Filmmaker Sean Baker follows up his American masterpiece The Florida Project, a drama about a helpless community living on the fringe of fantasy, with Red Rocket, another winner that dabbles in the same wheelhouse but broadening its scope to a rural population. And much like how The Florida Project found humour in innocence, Red Rocket finds humour in ignorance.
Numb from the sudden death of his screenwriter wife Oto (Reika Kirishima), actor Yūsuke Kafuku (Hidetoshi Nishijima) is recruited for a brief residency to direct the play he had previously performed in, and the last play Oto watched him in. Yūsuke has formed a shell around him, refusing to let anyone catch him with his guard down. Aside from theatre, he likes to be alone. His routine is rocked, however, when the theatre program assigns…
Zeros and Ones begins with an enthusiastic vlog from Ethan Hawke, who eagerly tells the audience that he’ll be playing a dual role in the movie that we’re about to watch. He also speaks highly of the film’s writer/director Abel Ferrara (Ms. 45, Bad Lieutenant, 4:44 Last Day on Earth), and how the filmmaker has made a truly special movie that speaks “to this moment” and that it’s “Abel’s hit on what we’ve been going through…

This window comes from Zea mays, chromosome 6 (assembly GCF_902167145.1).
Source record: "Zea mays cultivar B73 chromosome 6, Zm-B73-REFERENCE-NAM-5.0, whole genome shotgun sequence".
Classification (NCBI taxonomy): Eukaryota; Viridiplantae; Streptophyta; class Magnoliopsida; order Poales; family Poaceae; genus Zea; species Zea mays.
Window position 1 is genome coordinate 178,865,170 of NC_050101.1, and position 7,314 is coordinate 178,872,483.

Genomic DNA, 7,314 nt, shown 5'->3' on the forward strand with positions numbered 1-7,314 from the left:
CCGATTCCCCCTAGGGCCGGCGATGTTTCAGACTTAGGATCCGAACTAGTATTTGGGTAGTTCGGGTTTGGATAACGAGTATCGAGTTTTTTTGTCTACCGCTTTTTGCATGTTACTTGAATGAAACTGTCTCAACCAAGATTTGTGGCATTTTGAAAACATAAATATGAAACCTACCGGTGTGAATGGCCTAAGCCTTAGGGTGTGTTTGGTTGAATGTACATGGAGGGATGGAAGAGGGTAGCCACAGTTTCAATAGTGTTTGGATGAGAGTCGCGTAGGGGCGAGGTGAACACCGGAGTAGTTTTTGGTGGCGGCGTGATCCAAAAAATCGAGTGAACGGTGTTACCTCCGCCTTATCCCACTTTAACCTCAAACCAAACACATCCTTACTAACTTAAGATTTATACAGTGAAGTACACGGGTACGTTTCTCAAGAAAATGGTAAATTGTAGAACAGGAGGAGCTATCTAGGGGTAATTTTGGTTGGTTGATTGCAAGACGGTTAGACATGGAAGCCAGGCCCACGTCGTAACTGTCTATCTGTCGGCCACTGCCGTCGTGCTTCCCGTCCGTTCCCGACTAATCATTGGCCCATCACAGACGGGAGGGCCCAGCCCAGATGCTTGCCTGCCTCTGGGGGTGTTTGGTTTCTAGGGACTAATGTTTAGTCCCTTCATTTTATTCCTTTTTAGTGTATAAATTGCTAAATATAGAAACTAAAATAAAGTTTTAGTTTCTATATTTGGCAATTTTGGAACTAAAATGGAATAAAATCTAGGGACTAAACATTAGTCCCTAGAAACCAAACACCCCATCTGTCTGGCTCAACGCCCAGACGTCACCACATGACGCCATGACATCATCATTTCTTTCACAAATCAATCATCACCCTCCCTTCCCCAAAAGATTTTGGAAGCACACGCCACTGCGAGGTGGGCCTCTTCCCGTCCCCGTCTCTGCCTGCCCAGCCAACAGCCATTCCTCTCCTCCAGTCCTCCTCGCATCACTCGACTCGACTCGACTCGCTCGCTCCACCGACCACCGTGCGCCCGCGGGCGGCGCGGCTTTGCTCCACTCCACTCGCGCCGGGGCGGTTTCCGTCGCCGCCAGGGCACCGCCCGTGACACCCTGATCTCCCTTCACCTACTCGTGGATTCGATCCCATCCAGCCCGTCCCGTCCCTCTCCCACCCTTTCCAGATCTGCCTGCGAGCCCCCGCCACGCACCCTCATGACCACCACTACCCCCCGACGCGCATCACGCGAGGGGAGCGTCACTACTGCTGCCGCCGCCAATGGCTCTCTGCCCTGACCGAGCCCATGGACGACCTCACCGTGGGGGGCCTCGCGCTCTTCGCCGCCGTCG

The most interesting thing about Marionette is the question it made me ask myself: if a generic movie is a functioning entry in its genre, should it receive a passing grade? I had just given Netflix’s bombastic blockbuster Red Notice a recommendation because of this same grading method. So, what’s preventing me from doing the same with Marionette?
The Surprise Visit features a small ensemble of actors who seem to be challenging each other. Only they’re not inspiring each other, they’re competing against each other for who can exaggerate the most. And director Nick Lyon is letting his cast “duke it out”.
June Again is a pretty good movie that’s headlined by the first excellent performance of the year.
By: Trevor Chartrand See For Me, directed by Randall Okita (The Lockpicker), is an engaging thriller that’s sort-of a reverse Don’t Breathe. In both films, a blind person fends off would-be home invaders – but in Okita’s movie, our visually-impaired lead character is not a sadistic sociopath – she’s (mostly) a good person.
Lowell High School is the top-ranked public high school in San Francisco. In a world where everyone is a straight-A student, Lowell seniors are stressed out, scrambling to secure places in the country’s top universities and balancing overwhelming pressure from their families and communities.
Beyond the Infinite Two Minutes is a mind-melting, time-bending farce that works like a fine tuned juggling act.